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seasonal influence | the gardening life

Go to the winter woods: listen there; look; watch; and the “dead months” will give you a subtler secret than any you have yet found in the forest.
—Fiona Macleod

Walking in a Winter Wonderland
It may be a leap of faith for some to describe the winter garden as beautiful. While warming up to a freezing landscape may seem counterintuitive, winter in New England is an opportunity to explore nature in its unadorned splendor. Public gardens open throughout the winter encourage reflection, and much about a landscape can be discerned from a visit to each of the following magical places.


Four Magical Destinations that Extend the Gardening Season
writer and diplomat John M. Hay (1838–1905), The Fells (Scottish for rocky upland pasture) boasts extensive formal and informal gardens, and a commitment to education and conservation that transcends all seasons. With a blend of garden styles, including a walled woodland garden and expansive rock garden, The Fells and surrounding forest are a perfect winter retreat. Open every day from dawn to dusk, walkers, hikers, snowshoers, cross-country skiers, and children, especially, are encouraged to hark back to simpler times. “In winter, you can see the bones of a garden, stripped away of the sometimes overwhelming flowers and foliage,” says Karen Zurheide, executive director of the Fells. “Often, you’ll have the place to yourself, and a private experience with a

The Fells Historic Estate and Gardens

456 Route 103A, Newbury, N.H. | Nestled amid nearly 1,000 acres of forest, and with spectacular views of Lake Sunapee, The Fells is New Hampshire’s premier historic garden. The former lakeside estate of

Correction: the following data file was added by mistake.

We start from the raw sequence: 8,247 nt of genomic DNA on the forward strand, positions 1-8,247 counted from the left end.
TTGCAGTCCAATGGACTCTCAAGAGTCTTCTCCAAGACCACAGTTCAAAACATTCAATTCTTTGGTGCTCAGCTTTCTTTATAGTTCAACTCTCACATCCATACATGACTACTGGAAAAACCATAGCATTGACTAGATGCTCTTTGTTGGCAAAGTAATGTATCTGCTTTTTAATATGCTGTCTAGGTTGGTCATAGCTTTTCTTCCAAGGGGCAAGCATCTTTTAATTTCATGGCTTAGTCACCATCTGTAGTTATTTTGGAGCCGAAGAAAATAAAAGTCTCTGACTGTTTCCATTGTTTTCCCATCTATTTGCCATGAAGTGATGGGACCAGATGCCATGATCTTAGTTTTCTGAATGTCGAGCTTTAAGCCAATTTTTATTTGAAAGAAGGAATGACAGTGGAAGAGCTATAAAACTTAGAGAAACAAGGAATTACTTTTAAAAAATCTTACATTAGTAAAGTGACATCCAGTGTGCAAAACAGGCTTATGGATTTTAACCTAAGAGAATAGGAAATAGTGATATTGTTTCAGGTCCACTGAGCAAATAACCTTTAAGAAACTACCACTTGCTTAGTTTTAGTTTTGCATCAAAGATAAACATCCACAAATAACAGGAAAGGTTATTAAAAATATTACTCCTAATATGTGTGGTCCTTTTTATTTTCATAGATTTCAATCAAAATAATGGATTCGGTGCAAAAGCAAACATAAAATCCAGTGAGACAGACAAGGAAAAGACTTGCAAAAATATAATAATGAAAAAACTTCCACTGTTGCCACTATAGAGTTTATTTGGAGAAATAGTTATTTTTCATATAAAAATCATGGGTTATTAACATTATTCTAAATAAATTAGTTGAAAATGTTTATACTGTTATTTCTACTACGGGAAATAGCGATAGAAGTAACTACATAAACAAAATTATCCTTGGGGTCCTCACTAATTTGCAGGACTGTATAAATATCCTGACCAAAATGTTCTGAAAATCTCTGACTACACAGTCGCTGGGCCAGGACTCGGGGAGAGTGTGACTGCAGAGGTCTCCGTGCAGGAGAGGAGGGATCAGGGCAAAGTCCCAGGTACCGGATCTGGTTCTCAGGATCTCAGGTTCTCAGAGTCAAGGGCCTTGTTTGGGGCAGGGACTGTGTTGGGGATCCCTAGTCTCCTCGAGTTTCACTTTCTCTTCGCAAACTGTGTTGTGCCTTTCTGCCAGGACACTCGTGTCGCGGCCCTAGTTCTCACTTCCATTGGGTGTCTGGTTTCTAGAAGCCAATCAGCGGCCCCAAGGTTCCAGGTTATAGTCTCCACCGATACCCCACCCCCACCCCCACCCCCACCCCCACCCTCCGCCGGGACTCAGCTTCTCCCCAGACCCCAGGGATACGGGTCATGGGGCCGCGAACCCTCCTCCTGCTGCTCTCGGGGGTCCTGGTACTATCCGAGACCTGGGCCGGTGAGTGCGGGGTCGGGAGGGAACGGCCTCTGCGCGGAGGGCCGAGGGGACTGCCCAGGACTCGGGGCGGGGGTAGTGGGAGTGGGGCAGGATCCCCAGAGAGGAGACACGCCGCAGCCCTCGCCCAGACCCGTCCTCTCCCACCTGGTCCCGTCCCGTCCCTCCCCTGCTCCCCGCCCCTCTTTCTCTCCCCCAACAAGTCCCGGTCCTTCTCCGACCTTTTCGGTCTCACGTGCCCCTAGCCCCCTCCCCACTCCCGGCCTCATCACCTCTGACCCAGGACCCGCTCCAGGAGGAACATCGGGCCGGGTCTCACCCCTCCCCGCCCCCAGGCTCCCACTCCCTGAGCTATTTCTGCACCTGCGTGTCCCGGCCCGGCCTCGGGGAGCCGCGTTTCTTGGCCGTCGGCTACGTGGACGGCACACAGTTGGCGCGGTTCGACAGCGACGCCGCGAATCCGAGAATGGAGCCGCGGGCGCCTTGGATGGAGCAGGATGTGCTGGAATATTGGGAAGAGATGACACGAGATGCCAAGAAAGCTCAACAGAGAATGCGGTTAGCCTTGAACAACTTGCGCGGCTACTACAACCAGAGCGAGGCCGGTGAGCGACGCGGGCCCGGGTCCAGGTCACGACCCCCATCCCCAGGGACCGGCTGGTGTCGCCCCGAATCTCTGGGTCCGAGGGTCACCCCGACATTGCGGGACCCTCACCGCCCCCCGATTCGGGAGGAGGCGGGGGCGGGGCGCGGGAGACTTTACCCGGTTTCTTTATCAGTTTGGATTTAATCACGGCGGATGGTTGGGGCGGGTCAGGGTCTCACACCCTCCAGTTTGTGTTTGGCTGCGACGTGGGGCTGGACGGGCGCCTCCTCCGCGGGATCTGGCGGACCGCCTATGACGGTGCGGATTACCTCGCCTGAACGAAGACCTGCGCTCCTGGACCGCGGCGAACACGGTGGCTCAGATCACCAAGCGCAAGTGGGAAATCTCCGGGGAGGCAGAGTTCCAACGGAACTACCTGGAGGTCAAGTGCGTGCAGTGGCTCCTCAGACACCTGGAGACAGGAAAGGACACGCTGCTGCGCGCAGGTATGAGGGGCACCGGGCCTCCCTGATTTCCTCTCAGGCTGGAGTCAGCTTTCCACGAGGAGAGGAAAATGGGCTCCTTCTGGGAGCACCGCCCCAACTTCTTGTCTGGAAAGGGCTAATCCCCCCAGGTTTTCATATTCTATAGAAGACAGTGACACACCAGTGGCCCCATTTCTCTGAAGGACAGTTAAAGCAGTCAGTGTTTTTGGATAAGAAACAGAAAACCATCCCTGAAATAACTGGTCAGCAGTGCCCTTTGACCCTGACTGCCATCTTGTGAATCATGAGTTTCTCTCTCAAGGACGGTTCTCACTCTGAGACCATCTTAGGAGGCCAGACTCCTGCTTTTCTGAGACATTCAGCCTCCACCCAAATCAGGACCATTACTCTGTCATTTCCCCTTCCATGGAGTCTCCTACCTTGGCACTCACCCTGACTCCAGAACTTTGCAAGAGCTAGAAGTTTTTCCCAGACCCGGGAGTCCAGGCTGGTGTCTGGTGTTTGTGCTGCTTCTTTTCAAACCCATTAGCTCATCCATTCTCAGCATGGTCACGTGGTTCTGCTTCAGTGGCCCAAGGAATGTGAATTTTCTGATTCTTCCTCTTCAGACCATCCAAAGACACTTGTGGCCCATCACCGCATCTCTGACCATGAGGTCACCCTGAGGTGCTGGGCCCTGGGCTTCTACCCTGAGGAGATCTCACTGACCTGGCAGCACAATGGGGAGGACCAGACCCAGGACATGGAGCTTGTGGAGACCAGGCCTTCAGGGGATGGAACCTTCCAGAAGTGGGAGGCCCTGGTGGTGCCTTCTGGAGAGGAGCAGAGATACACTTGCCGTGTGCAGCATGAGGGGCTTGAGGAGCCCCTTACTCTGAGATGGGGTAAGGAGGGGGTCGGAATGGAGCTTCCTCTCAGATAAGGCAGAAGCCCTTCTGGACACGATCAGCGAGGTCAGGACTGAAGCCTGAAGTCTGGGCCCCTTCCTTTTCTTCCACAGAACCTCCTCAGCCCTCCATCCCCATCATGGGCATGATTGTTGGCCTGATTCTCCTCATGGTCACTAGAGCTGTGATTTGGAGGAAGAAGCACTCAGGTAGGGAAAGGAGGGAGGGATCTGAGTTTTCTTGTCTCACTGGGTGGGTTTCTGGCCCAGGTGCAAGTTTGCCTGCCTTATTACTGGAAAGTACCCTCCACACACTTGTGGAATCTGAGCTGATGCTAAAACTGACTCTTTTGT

November/December 2008

real sense of peace, stillness, and a connection to the natural world.” The gardens are part of land safeguarded by the Society of Protection of N.H. Forests and the U.S. Fish and Wildlife Service. The Fells is operated by a non-profit organization that has cared for the estate since 1997. The landscape is designated by The Garden Conservancy as a preservation project, and the property is listed on the National Register of Historic Places. It is the connection to the natural world that defines the mission of the Fells. According to Zurheide, “the goal of The Fells is to foster the Hay family's special legacy of land stewardship, and to create a center for understanding the natural world with a focus on history, horticulture, and the environment.” Educational programs for adults and children alike, including a Knee-high Nature series for pre-schoolers, a Wild Harvest Arrangement class and Christmas at the Fells (November 8–10 and 15–16), round out the organization’s planned winter activities.

2005, the Pine Tree Conservation Society granted Coastal Maine 120 additional acres, securing its place as New England’s largest public garden. Coastal Maine continues to grow today. The gardens are open every day except Thanksgiving and Christmas, and while every area of the coastal oasis beckons travelers in any season, the Rhododendron and Perennial Garden is breathtaking in winter. Walkers reach the destination after a contemplative sojourn through quiet Birch Alee, and become aware of the magnificence of their surroundings in virtual slow motion. A slightly sloping, terraced pathway flanked by a stone wall introduces one Rhododendron and perennial at a time, until the visitor reaches a crest. An exquisite, multitiered granite waterfall announces its presence — for the first time, it seems — as one begins a circular descent on sculptural stone steps. The show and sounds nearly overwhelm the senses; in winter, it is simply magical.

Coastal Maine Botanical Gardens

Mount Auburn Cemetery
580 Mount Auburn St., Cambridge, Mass. | A stroll through a cemetery in a major metropolitan area may not at first glance top your winter to-do list. But Mount Auburn is unlike any ordinary cemetery, and a visit to the 177-yearold, 175-acre landmark is a must-see for any serious gardener, naturalist, or historian. Replete with marble, granite, and brownstone-laden statues, sculpture, chapels, and the historic gravesites of Henry Wadsworth Longfellow, Oliver Wendell Holmes, Buckminster Fuller, Mary Baker Eddy, and Asa Gray, among others, Mount Auburn is renowned internationally, and recognized domestically by the U.S. Department of the Interior as one of the country’s most significant cultural landscapes. According to Mount Auburn horticultural curator, Dennis Collins, “the notion of public parks in the United States derived from the Mount Auburn Cemetery.” Founded in 1831, Mount